At times Spirit Game: Pride of a Nation feels like at least two documentary smashed into one, but its multiple narratives actually help to underscore the film’s larger point.

The broadest description of the film is that it covers the Iroquois Nationals Lacrosse Team as it competes at the World Championships. The team’s journey from the 2014 outdoor championships to the 2015 indoor tournament, which the Haudenosaunee Nation is hosting on their Native land in upstate New York, serves as the film’s framework. But before the story settles into a familiar narrative about an underdog team of Native Americans trying to win a World Championship in a sport they created, the film switches gears.

Suddenly the shots of men with lacrosse sticks disappear in favor of a hard cut to a CNN anchor announcing that Pope Francis will be visiting the United States and a quick history lesson concerning the Doctrine of Discovery.

Issued by Pope Alexander VI in 1493, the Doctrine of Discovery established that any land not inhabited by Christians could be “discovered” and claimed as territory by Christian explorers and countries. In effect, it offered a justification for colonization and the subjugation of indigenous peoples. At the drop of a hat, the same interview subjects that spoke so eloquently about lacrosse and its importance in Native American culture seamlessly switch into professorial lectures about post-colonialism. For a moment like that to appear 15 minutes into a documentary about lacrosse is certainly jarring and from that moment on the film’s narrative structure splits.

Half the time you’re watching the Iroquois Nationals Lacrosse Team’s quest to win the 2015 World Championships on their Native soil. The other half you’re watching as some of interview subjects leave the World Championships to try to get an audience with Pope Francis in the hope that they can convince him to walk back the Doctrine of Discovery.

The danger with pulling at such disparate narrative threads is that it can lead to an unfocused story. Spirit Game is guilty of hopping around from subject matter to subject matter, but in every aspect the goal is always the same: the desire to be recognized as a unique people with their own sport, their own culture, their own identity and their own Nation.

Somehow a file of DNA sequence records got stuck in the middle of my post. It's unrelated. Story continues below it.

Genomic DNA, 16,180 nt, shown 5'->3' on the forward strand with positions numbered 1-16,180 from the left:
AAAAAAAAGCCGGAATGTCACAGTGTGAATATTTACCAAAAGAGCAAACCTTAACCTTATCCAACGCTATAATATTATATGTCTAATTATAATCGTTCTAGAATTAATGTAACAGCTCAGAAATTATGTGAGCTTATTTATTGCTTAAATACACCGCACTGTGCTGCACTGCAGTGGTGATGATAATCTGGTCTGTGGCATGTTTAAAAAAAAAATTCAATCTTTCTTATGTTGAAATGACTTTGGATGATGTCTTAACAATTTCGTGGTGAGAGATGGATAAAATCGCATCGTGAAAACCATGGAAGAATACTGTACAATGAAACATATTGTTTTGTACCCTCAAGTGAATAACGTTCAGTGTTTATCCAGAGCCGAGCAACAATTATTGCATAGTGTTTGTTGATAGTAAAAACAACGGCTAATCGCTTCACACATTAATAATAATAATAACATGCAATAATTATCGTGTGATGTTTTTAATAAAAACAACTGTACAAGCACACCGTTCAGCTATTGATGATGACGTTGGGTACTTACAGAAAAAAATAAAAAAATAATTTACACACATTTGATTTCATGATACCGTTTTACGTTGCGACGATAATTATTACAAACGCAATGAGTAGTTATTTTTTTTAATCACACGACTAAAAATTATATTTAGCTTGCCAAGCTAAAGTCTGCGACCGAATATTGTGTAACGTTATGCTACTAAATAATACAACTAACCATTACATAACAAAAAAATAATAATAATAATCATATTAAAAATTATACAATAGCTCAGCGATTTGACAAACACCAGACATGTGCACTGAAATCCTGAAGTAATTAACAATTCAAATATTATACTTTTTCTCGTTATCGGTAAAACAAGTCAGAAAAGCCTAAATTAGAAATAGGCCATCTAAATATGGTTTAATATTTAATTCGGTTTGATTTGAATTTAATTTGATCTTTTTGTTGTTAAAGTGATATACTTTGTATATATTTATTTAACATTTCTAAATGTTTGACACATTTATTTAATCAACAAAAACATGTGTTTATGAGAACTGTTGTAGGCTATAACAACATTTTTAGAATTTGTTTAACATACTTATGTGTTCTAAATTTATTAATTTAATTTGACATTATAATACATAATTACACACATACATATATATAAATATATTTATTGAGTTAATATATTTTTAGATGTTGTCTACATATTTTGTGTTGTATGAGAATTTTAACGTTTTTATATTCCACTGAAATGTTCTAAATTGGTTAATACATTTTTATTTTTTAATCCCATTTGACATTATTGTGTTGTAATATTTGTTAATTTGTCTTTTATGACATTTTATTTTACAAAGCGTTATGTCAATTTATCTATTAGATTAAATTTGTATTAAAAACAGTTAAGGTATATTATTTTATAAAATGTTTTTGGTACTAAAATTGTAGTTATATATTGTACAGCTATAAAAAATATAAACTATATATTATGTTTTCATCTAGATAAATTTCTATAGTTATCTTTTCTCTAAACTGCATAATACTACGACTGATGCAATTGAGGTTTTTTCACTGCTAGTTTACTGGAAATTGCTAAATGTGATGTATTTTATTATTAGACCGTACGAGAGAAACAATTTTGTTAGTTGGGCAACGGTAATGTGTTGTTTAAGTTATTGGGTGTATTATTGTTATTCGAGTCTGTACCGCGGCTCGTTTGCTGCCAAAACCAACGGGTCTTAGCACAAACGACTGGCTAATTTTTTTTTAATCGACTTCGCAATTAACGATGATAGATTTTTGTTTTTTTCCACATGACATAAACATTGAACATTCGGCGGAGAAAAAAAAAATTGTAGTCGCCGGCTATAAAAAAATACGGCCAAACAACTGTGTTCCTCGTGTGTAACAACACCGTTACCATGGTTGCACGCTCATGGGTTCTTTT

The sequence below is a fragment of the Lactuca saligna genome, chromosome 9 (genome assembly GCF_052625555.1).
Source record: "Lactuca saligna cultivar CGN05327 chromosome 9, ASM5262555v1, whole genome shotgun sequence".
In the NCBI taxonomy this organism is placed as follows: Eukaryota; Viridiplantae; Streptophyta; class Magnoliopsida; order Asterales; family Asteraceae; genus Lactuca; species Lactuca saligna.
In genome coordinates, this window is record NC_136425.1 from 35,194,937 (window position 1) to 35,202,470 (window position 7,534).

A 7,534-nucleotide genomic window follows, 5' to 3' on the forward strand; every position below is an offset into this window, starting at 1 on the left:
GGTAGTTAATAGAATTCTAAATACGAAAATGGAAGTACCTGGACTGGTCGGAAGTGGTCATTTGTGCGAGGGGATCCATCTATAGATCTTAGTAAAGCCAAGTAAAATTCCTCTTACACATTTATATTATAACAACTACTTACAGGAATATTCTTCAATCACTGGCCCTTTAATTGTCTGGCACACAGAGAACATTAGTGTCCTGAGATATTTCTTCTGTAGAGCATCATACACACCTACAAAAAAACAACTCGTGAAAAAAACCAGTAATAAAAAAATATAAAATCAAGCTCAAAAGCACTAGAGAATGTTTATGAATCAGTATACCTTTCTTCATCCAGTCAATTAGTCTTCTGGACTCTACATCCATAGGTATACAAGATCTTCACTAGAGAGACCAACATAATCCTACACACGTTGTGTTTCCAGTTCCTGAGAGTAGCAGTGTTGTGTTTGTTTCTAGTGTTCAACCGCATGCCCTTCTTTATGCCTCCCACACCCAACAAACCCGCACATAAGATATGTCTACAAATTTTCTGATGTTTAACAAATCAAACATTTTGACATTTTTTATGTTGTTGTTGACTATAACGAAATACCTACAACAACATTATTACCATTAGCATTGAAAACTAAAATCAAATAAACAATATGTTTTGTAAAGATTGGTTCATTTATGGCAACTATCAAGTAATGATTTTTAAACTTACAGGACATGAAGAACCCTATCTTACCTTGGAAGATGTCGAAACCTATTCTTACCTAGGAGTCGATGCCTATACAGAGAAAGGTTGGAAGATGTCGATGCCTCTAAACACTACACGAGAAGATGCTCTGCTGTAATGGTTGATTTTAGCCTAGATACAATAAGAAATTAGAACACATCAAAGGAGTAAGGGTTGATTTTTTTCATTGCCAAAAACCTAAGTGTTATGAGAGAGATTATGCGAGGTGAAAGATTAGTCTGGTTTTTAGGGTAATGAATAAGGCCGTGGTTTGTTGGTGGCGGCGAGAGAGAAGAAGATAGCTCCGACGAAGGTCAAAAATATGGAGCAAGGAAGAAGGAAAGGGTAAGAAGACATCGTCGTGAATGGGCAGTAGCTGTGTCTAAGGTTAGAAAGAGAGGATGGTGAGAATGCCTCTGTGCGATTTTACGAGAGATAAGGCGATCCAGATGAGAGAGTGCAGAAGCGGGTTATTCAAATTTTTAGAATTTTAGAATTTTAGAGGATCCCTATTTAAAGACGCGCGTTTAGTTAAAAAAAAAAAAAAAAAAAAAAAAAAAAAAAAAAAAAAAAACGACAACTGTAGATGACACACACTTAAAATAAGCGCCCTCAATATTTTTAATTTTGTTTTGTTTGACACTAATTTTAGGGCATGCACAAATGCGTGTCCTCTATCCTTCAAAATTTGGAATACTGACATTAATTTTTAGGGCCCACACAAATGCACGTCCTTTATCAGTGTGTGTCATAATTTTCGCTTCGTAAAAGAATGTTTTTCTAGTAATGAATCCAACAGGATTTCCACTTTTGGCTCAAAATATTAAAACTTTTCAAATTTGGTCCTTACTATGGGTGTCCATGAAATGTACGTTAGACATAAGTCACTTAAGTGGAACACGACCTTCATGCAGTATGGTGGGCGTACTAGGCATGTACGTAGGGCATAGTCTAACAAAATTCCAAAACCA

In that sense Spirit Game is a study in post-colonialism that’s engaging, educational and empathetic. It’s like if Franz Fanon’s seminal work on post-colonialism, The Wretched of the Earth, periodically took breaks from the laying bare the dehumanizing effects of colonization to discuss the author’s love of sports.

But Spirit Game is far from a philosophical tome and it’s not preachy or confrontational in its advocacy. Instead, the major takeaway from the film is that in every facet of daily life, from issues with the lacrosse team’s passports to the alleged security risk posed by a sacred headpiece, Native peoples are confronted by a society that delegitimizes their claim to history, culture and identity.

No matter which storyline the film switches to the struggle to be recognized as a sovereign people crops up, which serves to showcase just how pervasive the issue is and how any success, on or off the lacrosse field, represents at least some progress in the fight for Native Americans to assert their identity.

The fact that Spirit Game manages to pull such weighty issues out of a documentary ostensibly about an underdog lacrosse team is impressive and makes the movie something that should be sought out by anyone interested in lacrosse, Native issues or the intersection of sports and identity.

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